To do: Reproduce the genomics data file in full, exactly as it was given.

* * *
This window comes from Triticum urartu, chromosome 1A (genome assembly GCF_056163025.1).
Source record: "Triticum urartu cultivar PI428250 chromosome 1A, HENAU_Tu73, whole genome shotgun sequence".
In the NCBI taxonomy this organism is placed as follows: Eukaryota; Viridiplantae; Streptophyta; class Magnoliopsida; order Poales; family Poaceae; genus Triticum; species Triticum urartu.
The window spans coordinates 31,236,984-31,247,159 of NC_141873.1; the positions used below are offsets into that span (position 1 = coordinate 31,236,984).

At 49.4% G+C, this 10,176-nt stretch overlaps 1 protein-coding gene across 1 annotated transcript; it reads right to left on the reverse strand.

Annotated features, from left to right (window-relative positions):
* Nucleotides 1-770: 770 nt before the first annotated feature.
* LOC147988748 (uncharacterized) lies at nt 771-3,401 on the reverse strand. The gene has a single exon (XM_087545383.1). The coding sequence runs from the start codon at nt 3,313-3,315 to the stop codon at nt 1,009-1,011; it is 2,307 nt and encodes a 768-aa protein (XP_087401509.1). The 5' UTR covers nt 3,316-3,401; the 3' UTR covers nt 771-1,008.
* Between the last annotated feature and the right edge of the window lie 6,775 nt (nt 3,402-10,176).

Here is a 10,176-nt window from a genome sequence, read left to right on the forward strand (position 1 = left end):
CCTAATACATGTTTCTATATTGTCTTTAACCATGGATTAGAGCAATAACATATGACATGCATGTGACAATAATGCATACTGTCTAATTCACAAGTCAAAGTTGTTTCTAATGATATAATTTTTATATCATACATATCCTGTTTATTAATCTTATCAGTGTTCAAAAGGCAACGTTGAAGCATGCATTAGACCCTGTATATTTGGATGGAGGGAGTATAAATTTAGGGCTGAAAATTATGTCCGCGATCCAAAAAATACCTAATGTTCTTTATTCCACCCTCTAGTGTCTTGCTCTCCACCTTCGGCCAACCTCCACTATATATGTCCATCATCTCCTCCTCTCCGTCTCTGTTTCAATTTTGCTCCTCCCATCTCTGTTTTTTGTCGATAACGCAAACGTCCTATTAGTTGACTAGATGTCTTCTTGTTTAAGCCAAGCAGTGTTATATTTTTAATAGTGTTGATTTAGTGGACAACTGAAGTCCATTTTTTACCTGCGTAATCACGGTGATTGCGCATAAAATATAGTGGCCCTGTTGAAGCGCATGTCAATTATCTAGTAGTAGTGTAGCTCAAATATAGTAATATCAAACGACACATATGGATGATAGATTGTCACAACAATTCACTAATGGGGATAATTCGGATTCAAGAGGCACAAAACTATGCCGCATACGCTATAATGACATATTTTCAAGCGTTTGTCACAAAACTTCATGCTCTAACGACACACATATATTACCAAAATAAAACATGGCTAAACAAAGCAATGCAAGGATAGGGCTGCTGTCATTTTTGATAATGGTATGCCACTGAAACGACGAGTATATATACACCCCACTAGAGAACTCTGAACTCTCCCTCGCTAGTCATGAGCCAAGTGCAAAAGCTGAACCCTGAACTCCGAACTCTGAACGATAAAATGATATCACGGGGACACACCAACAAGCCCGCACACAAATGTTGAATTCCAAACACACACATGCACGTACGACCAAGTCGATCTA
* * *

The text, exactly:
This window comes from Triticum urartu, chromosome 1A (genome assembly GCF_056163025.1).
Source record: "Triticum urartu cultivar PI428250 chromosome 1A, HENAU_Tu73, whole genome shotgun sequence".
In the NCBI taxonomy this organism is placed as follows: Eukaryota; Viridiplantae; Streptophyta; class Magnoliopsida; order Poales; family Poaceae; genus Triticum; species Triticum urartu.
The window spans coordinates 31,236,984-31,247,159 of NC_141873.1; the positions used below are offsets into that span (position 1 = coordinate 31,236,984).

At 49.4% G+C, this 10,176-nt stretch overlaps 1 protein-coding gene across 1 annotated transcript; it reads right to left on the reverse strand.

Annotated features, from left to right (window-relative positions):
* Nucleotides 1-770: 770 nt before the first annotated feature.
* LOC147988748 (uncharacterized) lies at nt 771-3,401 on the reverse strand. The gene has a single exon (XM_087545383.1). The coding sequence runs from the start codon at nt 3,313-3,315 to the stop codon at nt 1,009-1,011; it is 2,307 nt and encodes a 768-aa protein (XP_087401509.1). The 5' UTR covers nt 3,316-3,401; the 3' UTR covers nt 771-1,008.
* Between the last annotated feature and the right edge of the window lie 6,775 nt (nt 3,402-10,176).

Here is a 10,176-nt window from a genome sequence, read left to right on the forward strand (position 1 = left end):
CCTAATACATGTTTCTATATTGTCTTTAACCATGGATTAGAGCAATAACATATGACATGCATGTGACAATAATGCATACTGTCTAATTCACAAGTCAAAGTTGTTTCTAATGATATAATTTTTATATCATACATATCCTGTTTATTAATCTTATCAGTGTTCAAAAGGCAACGTTGAAGCATGCATTAGACCCTGTATATTTGGATGGAGGGAGTATAAATTTAGGGCTGAAAATTATGTCCGCGATCCAAAAAATACCTAATGTTCTTTATTCCACCCTCTAGTGTCTTGCTCTCCACCTTCGGCCAACCTCCACTATATATGTCCATCATCTCCTCCTCTCCGTCTCTGTTTCAATTTTGCTCCTCCCATCTCTGTTTTTTGTCGATAACGCAAACGTCCTATTAGTTGACTAGATGTCTTCTTGTTTAAGCCAAGCAGTGTTATATTTTTAATAGTGTTGATTTAGTGGACAACTGAAGTCCATTTTTTACCTGCGTAATCACGGTGATTGCGCATAAAATATAGTGGCCCTGTTGAAGCGCATGTCAATTATCTAGTAGTAGTGTAGCTCAAATATAGTAATATCAAACGACACATATGGATGATAGATTGTCACAACAATTCACTAATGGGGATAATTCGGATTCAAGAGGCACAAAACTATGCCGCATACGCTATAATGACATATTTTCAAGCGTTTGTCACAAAACTTCATGCTCTAACGACACACATATATTACCAAAATAAAACATGGCTAAACAAAGCAATGCAAGGATAGGGCTGCTGTCATTTTTGATAATGGTATGCCACTGAAACGACGAGTATATATACACCCCACTAGAGAACTCTGAACTCTCCCTCGCTAGTCATGAGCCAAGTGCAAAAGCTGAACCCTGAACTCCGAACTCTGAACGATAAAATGATATCACGGGGACACACCAACAAGCCCGCACACAAATGTTGAATTCCAAACACACACATGCACGTACGACCAAGTCGATCTA